Distance: 29.2 km
Elevation change: 977 metres
Highest point: 2017 metres
Start: Mitsumine Shrine Bus Stop
Finish: Okutama Station (Ome Line)
Ascending the Highest Point in Tokyo Prefecture
Situated in the far recesses of Tokyo and bordering on Saitama, and Yamanashi Prefectures, you find Mt. Kumotori 雲取山 2,017 metres the cloud grabber mountain. What’s remarkable about this remote location is that it’s still considered to be within the confines of Tokyo along with being one of the 100 Famous Mountains of Japan. Getting to the mountain generally necessitates an overnight stay at one of the mountain huts, though one day assaults are not unheard of starting along the Ome Kaido (Road) Route 411.
Day 1: Following the Ridge Towards Kumotori-sansou (12.2 km)
While it is possible to start from either end, this hike commences from the Mitsumine Shrine 三峯神社 traversing across to Okutama Station 奥多摩駅 – the same as described in the Lonely Planet, Hiking in Japan guide. The first goal of getting to the shrine entails taking a train to Seibu-Chichubu Station 西武秩父駅 and transferring to the Seibu bus service which takes you to the Mitsumine Shrine (1hr 20 mins, 950 yen) click here. It is also possible to pick up the bus from Mitsumineguchi Station 三峰口駅. To say that the buses that run this route aren’t the pride of the Seibu fleet would be an understatement, as most seem to be pretty clapped out and are certainly close to being decommissioned altogether. On weekdays, there are six round-trip bus services to the Mitsumine Shrine, with the first morning service departing at 9:10 am (on weekends, there are seven services starting at 8:00 am). It is also worth mentioning that although the Lonely Planet guide suggests taking the Mitsumine Ropeway 三峰ロープウェイ(July 2009 ed.) it has actually been out of service since May 19, 2006, and was officially abandoned on December 1, 2007. For those feeling a little more energetic, there is the option to hop off the bus at Owa 大輪 and stretch the legs shadowing the old ropeway (3.7 km).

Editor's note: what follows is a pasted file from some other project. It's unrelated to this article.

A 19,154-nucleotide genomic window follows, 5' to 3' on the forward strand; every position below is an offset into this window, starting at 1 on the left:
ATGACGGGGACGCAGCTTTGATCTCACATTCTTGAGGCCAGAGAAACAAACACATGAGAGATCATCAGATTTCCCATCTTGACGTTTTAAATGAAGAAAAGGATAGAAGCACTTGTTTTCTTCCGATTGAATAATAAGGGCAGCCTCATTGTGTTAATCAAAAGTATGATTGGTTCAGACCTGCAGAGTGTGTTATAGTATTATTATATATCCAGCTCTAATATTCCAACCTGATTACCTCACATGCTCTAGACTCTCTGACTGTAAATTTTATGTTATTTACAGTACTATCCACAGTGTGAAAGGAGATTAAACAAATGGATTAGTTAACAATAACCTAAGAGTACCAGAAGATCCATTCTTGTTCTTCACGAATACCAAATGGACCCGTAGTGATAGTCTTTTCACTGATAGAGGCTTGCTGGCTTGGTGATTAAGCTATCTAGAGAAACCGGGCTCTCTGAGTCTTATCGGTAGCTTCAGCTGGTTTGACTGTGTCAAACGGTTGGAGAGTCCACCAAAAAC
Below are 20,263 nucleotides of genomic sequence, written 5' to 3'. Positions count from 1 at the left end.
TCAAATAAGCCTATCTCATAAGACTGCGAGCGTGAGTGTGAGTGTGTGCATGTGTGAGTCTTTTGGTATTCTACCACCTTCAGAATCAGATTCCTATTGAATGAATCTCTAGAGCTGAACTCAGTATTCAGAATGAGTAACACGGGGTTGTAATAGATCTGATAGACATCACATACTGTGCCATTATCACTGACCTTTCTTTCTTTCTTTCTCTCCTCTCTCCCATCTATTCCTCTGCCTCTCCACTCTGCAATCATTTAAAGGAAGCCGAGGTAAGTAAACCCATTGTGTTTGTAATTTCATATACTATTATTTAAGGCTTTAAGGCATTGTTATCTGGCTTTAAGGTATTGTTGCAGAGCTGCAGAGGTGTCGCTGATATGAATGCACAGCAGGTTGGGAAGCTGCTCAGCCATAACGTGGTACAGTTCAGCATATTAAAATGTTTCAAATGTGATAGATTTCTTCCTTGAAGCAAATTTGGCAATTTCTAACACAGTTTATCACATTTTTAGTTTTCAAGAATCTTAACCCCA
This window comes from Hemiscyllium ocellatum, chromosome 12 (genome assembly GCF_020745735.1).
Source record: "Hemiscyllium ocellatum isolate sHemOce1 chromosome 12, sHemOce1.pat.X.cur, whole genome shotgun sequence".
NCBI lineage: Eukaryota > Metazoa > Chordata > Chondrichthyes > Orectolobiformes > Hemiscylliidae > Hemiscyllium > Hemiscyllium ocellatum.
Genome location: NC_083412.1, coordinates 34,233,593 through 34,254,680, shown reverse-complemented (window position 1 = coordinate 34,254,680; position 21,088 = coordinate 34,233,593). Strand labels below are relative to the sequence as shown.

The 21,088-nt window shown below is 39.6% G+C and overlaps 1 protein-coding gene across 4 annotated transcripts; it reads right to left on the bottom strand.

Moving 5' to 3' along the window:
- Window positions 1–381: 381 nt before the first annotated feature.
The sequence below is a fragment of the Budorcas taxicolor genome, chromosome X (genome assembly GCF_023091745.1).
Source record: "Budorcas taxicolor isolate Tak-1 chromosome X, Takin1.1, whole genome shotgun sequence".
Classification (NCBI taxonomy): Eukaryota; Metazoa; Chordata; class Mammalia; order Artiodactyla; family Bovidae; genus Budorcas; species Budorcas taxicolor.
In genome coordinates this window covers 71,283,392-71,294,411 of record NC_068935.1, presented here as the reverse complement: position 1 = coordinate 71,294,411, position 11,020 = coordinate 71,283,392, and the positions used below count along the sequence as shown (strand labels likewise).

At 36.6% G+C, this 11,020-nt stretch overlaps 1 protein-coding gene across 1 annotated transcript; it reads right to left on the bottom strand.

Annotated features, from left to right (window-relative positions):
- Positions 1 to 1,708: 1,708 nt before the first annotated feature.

Passing through the Mitsumine Shrine (1,102 m) affords a serenity that is in keeping with its 2000-year-old roots. It is worthwhile taking a little time to roam through the main shrine grounds, if nothing else, to ponder life during the Yayoi period. The shrine is recognised for its wolf worship, though the primary deities worshipped are Izanagi and Izanami, two gods connected with a Japanese creation myth. Being spring the shrine grounds were in full bloom, with manicured gardens complementing the fine weather. After grasping my bearings, the first target I set was reaching Kirimogamine 霧藻ヶ峰 (1,523 m) by lunch. Though I hadn’t read about any baka o-ne style ridges akin to climbing Mt.Tanzawa, I remained sceptical and wasn’t prepared to draw any conclusions based on hazy map contours.